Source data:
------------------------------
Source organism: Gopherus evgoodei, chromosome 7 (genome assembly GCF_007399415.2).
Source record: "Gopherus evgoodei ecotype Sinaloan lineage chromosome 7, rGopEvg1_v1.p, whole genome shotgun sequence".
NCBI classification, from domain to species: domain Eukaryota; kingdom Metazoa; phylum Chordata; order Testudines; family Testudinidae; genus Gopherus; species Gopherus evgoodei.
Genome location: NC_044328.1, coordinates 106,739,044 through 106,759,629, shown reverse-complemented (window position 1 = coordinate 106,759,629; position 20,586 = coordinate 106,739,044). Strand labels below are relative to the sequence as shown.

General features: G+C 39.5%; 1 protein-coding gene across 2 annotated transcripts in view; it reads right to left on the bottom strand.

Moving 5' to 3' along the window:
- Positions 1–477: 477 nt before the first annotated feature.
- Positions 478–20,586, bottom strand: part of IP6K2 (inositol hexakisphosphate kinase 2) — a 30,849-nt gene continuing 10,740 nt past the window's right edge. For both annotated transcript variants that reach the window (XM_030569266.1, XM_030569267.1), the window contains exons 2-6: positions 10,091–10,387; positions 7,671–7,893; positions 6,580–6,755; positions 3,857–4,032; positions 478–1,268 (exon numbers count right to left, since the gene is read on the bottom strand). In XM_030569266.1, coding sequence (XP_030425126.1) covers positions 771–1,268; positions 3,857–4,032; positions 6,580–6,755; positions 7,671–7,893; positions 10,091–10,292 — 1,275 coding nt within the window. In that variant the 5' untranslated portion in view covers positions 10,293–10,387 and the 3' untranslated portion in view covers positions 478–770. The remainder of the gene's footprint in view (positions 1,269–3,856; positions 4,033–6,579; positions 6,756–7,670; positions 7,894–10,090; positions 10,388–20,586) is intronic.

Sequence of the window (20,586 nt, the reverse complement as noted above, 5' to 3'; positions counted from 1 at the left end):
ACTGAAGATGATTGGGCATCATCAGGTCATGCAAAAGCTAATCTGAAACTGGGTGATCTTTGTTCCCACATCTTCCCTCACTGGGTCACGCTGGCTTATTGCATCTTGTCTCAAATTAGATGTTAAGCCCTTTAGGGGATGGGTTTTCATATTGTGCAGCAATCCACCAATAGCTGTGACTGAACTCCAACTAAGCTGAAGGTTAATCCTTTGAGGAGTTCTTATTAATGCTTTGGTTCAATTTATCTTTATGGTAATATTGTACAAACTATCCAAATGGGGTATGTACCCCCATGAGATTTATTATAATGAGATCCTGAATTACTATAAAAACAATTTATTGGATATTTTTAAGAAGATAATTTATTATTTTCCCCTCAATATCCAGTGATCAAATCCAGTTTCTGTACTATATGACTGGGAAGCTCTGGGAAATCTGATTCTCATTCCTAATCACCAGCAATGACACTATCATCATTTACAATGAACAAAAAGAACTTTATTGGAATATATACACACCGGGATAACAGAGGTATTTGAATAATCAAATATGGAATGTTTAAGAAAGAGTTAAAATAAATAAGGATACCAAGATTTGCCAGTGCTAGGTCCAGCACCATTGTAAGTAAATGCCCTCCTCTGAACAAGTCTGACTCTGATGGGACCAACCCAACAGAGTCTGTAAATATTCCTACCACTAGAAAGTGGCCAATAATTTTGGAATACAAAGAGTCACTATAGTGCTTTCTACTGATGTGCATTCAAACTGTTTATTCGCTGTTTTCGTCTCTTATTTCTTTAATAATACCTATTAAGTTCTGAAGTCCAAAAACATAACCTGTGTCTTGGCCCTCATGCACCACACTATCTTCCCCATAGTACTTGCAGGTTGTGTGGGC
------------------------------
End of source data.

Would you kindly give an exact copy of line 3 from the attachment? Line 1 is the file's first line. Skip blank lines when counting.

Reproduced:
NCBI classification, from domain to species: domain Eukaryota; kingdom Metazoa; phylum Chordata; order Testudines; family Testudinidae; genus Gopherus; species Gopherus evgoodei.